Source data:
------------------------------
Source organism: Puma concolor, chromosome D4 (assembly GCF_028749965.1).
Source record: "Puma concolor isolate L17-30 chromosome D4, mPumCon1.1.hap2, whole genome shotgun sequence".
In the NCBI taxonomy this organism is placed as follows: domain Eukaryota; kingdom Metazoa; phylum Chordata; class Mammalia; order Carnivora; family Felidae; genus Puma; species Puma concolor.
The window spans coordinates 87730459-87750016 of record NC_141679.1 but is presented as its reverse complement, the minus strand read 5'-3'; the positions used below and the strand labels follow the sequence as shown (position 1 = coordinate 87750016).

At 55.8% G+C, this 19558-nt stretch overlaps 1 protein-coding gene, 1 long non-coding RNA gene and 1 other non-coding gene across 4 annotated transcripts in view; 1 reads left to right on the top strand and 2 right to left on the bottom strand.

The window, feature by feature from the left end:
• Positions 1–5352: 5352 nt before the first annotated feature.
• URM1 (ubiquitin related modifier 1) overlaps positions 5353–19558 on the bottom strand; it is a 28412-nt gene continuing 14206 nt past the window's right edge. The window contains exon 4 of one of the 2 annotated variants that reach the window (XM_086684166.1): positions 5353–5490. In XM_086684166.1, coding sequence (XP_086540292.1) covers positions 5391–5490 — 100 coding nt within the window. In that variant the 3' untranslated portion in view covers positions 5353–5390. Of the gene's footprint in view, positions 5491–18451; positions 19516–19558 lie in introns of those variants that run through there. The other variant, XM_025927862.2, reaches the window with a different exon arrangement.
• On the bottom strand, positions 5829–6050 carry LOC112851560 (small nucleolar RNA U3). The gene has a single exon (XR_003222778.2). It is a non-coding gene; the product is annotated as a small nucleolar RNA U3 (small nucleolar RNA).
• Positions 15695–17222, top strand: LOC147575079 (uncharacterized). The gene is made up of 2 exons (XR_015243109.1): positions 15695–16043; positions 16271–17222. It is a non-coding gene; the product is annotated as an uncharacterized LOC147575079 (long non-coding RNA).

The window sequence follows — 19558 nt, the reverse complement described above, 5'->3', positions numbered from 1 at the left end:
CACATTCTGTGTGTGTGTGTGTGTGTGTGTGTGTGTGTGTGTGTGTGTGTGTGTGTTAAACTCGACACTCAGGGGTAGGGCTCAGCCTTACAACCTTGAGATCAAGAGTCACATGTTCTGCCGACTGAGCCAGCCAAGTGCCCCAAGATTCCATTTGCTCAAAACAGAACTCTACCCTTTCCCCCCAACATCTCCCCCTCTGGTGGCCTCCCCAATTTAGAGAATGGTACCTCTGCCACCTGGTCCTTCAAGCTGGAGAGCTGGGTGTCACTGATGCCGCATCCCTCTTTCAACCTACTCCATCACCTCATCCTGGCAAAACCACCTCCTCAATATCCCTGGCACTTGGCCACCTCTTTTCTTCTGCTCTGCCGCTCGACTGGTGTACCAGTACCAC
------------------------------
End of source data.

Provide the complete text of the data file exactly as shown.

Source organism: Puma concolor, chromosome D4 (assembly GCF_028749965.1).
Source record: "Puma concolor isolate L17-30 chromosome D4, mPumCon1.1.hap2, whole genome shotgun sequence".
In the NCBI taxonomy this organism is placed as follows: domain Eukaryota; kingdom Metazoa; phylum Chordata; class Mammalia; order Carnivora; family Felidae; genus Puma; species Puma concolor.
The window spans coordinates 87730459-87750016 of record NC_141679.1 but is presented as its reverse complement, the minus strand read 5'-3'; the positions used below and the strand labels follow the sequence as shown (position 1 = coordinate 87750016).

At 55.8% G+C, this 19558-nt stretch overlaps 1 protein-coding gene, 1 long non-coding RNA gene and 1 other non-coding gene across 4 annotated transcripts in view; 1 reads left to right on the top strand and 2 right to left on the bottom strand.

The window, feature by feature from the left end:
• Positions 1–5352: 5352 nt before the first annotated feature.
• URM1 (ubiquitin related modifier 1) overlaps positions 5353–19558 on the bottom strand; it is a 28412-nt gene continuing 14206 nt past the window's right edge. The window contains exon 4 of one of the 2 annotated variants that reach the window (XM_086684166.1): positions 5353–5490. In XM_086684166.1, coding sequence (XP_086540292.1) covers positions 5391–5490 — 100 coding nt within the window. In that variant the 3' untranslated portion in view covers positions 5353–5390. Of the gene's footprint in view, positions 5491–18451; positions 19516–19558 lie in introns of those variants that run through there. The other variant, XM_025927862.2, reaches the window with a different exon arrangement.
• On the bottom strand, positions 5829–6050 carry LOC112851560 (small nucleolar RNA U3). The gene has a single exon (XR_003222778.2). It is a non-coding gene; the product is annotated as a small nucleolar RNA U3 (small nucleolar RNA).
• Positions 15695–17222, top strand: LOC147575079 (uncharacterized). The gene is made up of 2 exons (XR_015243109.1): positions 15695–16043; positions 16271–17222. It is a non-coding gene; the product is annotated as an uncharacterized LOC147575079 (long non-coding RNA).

The window sequence follows — 19558 nt, the reverse complement described above, 5'->3', positions numbered from 1 at the left end:
CACATTCTGTGTGTGTGTGTGTGTGTGTGTGTGTGTGTGTGTGTGTGTGTGTGTGTTAAACTCGACACTCAGGGGTAGGGCTCAGCCTTACAACCTTGAGATCAAGAGTCACATGTTCTGCCGACTGAGCCAGCCAAGTGCCCCAAGATTCCATTTGCTCAAAACAGAACTCTACCCTTTCCCCCCAACATCTCCCCCTCTGGTGGCCTCCCCAATTTAGAGAATGGTACCTCTGCCACCTGGTCCTTCAAGCTGGAGAGCTGGGTGTCACTGATGCCGCATCCCTCTTTCAACCTACTCCATCACCTCATCCTGGCAAAACCACCTCCTCAATATCCCTGGCACTTGGCCACCTCTTTTCTTCTGCTCTGCCGCTCGACTGGTGTACCAGTACCAC